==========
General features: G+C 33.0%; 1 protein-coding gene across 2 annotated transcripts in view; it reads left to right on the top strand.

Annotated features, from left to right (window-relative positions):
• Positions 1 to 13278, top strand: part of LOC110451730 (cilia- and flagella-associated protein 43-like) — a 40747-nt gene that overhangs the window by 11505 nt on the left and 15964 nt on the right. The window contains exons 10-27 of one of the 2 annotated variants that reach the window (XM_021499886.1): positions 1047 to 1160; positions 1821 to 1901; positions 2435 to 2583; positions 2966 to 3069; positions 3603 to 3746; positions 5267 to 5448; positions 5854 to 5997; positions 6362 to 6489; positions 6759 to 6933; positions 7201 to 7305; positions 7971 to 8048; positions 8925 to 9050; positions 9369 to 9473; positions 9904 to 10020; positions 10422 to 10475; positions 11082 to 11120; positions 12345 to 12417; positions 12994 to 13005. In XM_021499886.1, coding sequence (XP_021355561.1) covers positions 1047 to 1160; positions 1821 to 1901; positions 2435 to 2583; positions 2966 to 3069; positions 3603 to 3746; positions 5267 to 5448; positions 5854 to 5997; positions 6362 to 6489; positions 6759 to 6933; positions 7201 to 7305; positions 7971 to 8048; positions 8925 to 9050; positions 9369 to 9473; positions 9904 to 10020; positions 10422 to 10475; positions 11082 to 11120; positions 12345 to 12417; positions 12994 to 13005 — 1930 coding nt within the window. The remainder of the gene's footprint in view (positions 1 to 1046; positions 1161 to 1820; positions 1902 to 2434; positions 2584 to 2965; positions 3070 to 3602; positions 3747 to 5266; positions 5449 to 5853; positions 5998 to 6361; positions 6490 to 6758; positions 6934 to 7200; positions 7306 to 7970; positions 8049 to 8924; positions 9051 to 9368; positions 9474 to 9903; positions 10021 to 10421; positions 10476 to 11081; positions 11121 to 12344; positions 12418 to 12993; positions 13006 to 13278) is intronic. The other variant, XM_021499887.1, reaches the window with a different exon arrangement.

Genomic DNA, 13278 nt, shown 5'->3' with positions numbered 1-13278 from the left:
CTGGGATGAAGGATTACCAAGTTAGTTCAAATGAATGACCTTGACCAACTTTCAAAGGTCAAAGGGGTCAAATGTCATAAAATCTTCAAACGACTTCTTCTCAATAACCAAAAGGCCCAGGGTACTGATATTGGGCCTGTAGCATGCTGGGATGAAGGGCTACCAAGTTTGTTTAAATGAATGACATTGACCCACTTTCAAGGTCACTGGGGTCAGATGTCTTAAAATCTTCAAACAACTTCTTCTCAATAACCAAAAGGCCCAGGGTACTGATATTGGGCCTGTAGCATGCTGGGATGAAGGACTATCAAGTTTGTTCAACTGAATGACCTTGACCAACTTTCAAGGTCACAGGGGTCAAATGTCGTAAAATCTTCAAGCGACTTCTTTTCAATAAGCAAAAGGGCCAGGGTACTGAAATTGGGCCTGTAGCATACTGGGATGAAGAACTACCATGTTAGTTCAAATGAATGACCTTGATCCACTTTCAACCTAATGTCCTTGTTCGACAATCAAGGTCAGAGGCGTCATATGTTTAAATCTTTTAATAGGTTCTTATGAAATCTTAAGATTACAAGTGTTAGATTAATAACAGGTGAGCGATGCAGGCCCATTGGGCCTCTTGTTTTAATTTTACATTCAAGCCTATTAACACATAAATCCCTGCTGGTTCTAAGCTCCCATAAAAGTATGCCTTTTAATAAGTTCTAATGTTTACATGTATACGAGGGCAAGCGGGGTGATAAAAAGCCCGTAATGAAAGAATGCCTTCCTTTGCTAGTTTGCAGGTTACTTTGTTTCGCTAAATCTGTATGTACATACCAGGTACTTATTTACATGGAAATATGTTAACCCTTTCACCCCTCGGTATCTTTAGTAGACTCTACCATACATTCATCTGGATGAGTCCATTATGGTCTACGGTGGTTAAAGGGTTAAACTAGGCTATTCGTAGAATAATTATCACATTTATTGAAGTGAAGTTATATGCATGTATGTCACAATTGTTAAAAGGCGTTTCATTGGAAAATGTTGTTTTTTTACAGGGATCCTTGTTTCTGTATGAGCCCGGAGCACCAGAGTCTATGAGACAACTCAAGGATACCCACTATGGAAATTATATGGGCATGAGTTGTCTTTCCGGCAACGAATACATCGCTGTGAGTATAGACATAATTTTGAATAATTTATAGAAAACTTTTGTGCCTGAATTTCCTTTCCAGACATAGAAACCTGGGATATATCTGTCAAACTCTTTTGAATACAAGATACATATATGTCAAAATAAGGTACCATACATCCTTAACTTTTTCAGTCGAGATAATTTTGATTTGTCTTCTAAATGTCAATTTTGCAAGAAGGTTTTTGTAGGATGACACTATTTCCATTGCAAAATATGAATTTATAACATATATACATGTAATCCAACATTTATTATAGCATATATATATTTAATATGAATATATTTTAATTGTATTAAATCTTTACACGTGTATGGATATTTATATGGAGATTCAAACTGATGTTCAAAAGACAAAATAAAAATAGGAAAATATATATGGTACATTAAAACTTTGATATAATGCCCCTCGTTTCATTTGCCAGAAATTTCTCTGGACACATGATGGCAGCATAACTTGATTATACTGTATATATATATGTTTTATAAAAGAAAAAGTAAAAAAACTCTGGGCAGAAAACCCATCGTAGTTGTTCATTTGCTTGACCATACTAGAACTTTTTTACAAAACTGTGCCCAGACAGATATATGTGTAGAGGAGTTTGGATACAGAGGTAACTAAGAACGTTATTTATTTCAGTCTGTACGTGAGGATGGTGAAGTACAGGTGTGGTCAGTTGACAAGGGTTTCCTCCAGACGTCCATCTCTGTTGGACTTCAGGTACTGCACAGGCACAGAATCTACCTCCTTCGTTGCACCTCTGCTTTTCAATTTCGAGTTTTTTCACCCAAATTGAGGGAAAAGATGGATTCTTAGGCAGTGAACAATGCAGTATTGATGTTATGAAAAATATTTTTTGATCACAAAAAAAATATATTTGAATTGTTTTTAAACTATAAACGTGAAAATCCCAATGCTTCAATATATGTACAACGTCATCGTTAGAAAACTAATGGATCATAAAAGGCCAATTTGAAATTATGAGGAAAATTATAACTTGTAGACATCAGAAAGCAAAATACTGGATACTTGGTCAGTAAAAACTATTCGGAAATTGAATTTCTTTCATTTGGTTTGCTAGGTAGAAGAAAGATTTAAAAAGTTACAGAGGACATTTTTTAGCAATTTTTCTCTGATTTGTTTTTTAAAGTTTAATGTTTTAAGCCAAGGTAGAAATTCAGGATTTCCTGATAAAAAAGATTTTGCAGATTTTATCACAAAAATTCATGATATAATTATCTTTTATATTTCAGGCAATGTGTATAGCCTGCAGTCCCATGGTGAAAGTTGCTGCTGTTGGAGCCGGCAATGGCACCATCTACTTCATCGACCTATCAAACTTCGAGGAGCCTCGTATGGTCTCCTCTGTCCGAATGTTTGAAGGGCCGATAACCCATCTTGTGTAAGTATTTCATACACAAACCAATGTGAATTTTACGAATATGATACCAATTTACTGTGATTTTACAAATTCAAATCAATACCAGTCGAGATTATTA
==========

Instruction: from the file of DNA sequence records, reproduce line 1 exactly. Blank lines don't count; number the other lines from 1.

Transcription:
General features: G+C 33.0%; 1 protein-coding gene across 2 annotated transcripts in view; it reads left to right on the top strand.